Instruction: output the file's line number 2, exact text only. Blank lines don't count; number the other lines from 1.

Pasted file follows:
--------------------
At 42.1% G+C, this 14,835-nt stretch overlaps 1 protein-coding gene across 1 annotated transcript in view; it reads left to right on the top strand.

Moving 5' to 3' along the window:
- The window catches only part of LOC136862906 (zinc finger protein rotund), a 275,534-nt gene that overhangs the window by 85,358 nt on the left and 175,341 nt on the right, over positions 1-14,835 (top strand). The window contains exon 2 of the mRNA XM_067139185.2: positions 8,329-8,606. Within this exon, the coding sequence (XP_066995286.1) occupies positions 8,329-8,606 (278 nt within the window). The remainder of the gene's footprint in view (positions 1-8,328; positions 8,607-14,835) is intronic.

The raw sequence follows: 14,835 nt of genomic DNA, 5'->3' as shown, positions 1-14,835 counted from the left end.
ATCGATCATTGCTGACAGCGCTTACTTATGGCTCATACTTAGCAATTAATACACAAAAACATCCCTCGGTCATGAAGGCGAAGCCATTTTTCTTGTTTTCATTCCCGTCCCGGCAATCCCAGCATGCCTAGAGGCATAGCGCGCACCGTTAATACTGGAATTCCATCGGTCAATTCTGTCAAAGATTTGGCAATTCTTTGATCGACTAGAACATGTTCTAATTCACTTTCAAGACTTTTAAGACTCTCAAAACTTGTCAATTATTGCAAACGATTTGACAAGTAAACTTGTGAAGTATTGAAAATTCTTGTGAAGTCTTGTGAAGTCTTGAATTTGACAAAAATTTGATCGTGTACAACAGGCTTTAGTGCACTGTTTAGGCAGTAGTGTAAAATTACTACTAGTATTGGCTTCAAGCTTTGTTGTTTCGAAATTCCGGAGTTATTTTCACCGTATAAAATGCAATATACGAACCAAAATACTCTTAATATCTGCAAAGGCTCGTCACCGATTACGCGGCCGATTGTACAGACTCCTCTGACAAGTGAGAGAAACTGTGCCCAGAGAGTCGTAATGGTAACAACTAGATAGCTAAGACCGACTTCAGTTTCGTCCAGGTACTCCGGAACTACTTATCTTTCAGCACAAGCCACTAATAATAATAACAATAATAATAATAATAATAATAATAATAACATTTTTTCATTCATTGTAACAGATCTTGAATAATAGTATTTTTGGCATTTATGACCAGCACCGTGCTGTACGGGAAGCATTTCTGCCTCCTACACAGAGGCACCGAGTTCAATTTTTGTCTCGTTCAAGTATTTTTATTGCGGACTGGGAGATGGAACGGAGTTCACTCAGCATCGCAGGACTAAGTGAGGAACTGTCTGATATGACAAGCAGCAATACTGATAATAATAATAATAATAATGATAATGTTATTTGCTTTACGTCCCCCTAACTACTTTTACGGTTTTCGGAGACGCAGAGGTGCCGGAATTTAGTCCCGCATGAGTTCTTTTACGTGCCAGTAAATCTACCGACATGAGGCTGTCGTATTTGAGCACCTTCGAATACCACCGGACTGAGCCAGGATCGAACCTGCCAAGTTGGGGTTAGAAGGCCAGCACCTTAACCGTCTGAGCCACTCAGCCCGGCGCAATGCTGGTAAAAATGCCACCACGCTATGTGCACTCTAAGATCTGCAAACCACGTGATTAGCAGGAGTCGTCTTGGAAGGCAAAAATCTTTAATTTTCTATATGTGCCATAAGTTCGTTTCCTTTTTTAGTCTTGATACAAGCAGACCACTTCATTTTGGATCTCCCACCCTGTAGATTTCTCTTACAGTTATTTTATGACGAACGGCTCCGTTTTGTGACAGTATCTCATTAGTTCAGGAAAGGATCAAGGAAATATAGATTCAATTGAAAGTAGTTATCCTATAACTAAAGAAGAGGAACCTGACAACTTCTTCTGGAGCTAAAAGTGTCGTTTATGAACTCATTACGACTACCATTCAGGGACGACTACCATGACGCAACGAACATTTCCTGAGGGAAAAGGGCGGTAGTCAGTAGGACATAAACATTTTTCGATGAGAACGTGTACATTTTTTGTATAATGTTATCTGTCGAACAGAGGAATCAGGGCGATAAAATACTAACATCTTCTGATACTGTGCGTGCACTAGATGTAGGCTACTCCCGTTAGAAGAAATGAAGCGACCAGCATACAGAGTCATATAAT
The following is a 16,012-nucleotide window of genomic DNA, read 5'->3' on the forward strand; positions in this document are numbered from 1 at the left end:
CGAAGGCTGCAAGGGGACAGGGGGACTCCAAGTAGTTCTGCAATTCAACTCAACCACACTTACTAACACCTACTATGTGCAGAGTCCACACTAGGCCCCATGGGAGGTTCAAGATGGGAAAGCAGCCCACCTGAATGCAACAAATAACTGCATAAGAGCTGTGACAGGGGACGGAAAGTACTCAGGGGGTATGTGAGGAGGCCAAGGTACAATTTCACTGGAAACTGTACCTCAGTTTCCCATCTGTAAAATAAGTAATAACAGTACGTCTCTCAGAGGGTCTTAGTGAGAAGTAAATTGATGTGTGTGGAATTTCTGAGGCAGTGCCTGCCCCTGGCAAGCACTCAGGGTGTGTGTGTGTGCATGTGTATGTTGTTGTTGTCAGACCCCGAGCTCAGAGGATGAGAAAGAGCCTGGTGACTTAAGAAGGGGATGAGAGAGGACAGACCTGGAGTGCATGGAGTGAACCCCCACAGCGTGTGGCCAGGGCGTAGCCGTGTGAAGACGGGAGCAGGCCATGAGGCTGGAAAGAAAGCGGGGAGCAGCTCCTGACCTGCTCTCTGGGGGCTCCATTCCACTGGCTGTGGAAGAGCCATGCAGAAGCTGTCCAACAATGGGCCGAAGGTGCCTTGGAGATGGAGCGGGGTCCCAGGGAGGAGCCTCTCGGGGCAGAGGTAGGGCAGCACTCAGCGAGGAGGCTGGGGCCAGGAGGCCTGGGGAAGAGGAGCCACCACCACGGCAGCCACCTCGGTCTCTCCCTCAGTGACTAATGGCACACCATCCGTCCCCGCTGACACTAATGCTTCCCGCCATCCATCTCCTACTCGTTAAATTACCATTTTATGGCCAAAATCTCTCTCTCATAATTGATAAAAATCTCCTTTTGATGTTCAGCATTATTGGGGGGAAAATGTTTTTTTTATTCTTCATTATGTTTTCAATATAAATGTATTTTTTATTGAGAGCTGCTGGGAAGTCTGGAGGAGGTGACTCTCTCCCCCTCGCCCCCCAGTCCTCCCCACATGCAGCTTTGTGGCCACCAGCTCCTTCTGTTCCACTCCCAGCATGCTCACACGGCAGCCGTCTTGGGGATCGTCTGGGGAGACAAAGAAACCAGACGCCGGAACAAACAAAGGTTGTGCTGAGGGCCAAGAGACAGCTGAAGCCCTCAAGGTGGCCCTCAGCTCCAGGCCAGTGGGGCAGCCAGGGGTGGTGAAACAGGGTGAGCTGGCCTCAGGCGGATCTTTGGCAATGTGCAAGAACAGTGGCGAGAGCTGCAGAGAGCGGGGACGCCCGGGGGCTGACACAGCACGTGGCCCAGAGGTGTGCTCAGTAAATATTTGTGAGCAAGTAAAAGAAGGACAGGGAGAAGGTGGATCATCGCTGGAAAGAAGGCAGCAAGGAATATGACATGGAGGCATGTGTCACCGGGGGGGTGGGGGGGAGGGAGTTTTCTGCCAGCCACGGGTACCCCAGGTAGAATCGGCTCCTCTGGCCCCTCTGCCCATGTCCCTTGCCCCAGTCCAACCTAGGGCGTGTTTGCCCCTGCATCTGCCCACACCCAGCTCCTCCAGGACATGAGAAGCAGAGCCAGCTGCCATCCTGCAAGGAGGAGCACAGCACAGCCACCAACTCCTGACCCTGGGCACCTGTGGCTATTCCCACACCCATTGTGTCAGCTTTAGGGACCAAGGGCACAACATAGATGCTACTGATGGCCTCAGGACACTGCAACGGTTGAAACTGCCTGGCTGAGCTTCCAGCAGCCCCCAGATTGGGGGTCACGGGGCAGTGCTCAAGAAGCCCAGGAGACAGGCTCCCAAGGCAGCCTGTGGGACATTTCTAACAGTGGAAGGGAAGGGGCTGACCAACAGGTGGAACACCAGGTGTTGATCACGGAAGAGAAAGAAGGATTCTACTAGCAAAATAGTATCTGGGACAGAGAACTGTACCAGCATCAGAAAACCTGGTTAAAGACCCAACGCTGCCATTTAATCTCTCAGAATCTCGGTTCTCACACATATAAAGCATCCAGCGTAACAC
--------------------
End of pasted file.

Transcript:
Moving 5' to 3' along the window: